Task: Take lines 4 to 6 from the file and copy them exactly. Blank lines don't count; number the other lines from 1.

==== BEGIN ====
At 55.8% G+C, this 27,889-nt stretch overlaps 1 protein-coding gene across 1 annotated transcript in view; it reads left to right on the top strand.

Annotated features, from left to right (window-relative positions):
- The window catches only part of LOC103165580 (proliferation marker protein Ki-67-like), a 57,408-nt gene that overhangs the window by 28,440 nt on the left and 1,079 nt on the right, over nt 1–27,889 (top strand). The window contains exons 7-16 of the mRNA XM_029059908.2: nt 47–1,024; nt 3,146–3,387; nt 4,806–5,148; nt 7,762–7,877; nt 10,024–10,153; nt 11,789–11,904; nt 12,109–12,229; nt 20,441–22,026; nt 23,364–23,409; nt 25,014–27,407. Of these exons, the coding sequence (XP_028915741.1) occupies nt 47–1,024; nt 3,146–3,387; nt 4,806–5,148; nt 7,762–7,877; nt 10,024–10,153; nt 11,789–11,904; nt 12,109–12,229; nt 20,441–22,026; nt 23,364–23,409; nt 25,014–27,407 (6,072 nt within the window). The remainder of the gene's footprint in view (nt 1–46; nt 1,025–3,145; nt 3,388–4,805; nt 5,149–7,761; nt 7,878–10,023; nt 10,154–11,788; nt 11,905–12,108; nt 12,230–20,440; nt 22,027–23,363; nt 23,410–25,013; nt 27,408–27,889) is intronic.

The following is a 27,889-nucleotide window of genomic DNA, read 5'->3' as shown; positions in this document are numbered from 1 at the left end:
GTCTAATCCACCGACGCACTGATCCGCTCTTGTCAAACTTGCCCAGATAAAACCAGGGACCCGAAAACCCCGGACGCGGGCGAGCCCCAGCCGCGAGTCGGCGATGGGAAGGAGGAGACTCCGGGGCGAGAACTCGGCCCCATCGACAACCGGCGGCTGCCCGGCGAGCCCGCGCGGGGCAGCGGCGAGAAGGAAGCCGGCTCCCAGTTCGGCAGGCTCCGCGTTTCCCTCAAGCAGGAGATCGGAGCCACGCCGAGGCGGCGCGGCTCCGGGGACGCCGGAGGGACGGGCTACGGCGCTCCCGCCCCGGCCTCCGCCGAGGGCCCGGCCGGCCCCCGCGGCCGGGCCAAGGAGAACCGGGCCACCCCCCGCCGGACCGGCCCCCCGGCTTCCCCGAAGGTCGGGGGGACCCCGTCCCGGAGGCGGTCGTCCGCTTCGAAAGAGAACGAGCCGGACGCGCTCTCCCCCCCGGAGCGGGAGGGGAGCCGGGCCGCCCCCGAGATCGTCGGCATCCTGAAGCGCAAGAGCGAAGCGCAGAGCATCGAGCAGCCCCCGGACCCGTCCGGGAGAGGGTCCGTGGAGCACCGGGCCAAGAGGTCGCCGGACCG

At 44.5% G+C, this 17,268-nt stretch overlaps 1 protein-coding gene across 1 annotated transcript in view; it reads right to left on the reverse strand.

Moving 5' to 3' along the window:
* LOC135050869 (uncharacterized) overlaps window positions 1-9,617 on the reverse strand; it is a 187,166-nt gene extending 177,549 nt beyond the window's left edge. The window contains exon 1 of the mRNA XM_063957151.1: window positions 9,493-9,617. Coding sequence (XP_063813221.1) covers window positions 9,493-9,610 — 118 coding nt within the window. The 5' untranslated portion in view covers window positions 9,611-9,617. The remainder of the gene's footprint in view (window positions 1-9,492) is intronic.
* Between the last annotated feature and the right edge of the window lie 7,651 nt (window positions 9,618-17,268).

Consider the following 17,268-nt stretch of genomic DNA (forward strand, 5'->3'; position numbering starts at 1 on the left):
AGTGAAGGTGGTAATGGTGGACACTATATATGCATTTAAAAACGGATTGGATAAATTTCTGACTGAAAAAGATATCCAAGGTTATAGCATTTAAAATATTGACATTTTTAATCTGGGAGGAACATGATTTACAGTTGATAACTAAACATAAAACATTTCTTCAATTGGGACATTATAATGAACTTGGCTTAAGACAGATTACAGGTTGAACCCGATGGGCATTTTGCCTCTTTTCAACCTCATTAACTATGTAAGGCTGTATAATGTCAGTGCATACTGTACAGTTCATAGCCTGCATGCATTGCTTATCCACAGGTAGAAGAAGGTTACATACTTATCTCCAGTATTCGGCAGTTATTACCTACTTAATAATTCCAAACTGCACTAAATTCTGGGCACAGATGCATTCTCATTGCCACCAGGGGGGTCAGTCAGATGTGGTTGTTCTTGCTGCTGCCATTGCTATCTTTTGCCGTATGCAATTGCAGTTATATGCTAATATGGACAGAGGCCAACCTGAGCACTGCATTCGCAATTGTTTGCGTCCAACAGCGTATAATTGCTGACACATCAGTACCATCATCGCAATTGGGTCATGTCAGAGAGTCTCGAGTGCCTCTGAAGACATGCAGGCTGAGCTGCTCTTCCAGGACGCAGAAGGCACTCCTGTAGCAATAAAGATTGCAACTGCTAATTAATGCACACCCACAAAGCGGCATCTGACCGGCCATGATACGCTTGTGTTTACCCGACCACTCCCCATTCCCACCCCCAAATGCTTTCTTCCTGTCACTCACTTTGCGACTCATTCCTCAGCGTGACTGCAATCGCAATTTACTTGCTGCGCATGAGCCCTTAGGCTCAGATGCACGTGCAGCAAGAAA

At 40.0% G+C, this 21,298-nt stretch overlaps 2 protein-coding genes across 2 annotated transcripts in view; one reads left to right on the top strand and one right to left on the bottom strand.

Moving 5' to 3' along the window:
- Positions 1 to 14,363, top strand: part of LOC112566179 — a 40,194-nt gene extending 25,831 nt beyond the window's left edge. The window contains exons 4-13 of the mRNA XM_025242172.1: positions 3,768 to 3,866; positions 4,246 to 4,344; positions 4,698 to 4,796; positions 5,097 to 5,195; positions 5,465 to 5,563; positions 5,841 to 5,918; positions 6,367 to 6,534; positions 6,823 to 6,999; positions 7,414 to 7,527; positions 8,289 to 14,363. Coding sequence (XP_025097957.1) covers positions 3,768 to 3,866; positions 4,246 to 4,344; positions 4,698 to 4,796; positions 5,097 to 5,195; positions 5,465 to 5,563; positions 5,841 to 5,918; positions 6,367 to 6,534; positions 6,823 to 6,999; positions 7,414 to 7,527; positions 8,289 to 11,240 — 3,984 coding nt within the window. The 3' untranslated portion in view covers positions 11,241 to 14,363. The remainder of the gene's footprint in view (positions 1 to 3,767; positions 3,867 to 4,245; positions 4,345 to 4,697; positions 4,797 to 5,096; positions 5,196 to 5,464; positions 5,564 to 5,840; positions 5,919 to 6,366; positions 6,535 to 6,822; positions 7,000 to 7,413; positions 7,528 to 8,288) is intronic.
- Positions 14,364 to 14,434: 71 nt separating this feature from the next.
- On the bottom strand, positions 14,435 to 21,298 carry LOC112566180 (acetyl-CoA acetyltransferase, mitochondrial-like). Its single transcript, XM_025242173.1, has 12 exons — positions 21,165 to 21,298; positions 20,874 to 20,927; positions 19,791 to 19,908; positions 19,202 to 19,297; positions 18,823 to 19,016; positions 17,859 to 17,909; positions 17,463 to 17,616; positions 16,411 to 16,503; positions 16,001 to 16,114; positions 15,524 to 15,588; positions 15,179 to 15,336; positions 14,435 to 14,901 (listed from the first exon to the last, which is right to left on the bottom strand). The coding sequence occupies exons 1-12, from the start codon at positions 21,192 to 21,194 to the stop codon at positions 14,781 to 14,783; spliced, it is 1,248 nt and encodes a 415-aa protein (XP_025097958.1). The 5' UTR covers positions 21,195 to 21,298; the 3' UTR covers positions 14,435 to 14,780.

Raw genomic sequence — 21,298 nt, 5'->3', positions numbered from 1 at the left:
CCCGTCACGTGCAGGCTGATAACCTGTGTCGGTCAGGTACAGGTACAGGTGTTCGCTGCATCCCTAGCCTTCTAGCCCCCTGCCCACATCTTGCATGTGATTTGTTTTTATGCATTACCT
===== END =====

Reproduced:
The following is a 27,889-nucleotide window of genomic DNA, read 5'->3' as shown; positions in this document are numbered from 1 at the left end:
GTCTAATCCACCGACGCACTGATCCGCTCTTGTCAAACTTGCCCAGATAAAACCAGGGACCCGAAAACCCCGGACGCGGGCGAGCCCCAGCCGCGAGTCGGCGATGGGAAGGAGGAGACTCCGGGGCGAGAACTCGGCCCCATCGACAACCGGCGGCTGCCCGGCGAGCCCGCGCGGGGCAGCGGCGAGAAGGAAGCCGGCTCCCAGTTCGGCAGGCTCCGCGTTTCCCTCAAGCAGGAGATCGGAGCCACGCCGAGGCGGCGCGGCTCCGGGGACGCCGGAGGGACGGGCTACGGCGCTCCCGCCCCGGCCTCCGCCGAGGGCCCGGCCGGCCCCCGCGGCCGGGCCAAGGAGAACCGGGCCACCCCCCGCCGGACCGGCCCCCCGGCTTCCCCGAAGGTCGGGGGGACCCCGTCCCGGAGGCGGTCGTCCGCTTCGAAAGAGAACGAGCCGGACGCGCTCTCCCCCCCGGAGCGGGAGGGGAGCCGGGCCGCCCCCGAGATCGTCGGCATCCTGAAGCGCAAGAGCGAAGCGCAGAGCATCGAGCAGCCCCCGGACCCGTCCGGGAGAGGGTCCGTGGAGCACCGGGCCAAGAGGTCGCCGGACCG

At 44.5% G+C, this 17,268-nt stretch overlaps 1 protein-coding gene across 1 annotated transcript in view; it reads right to left on the reverse strand.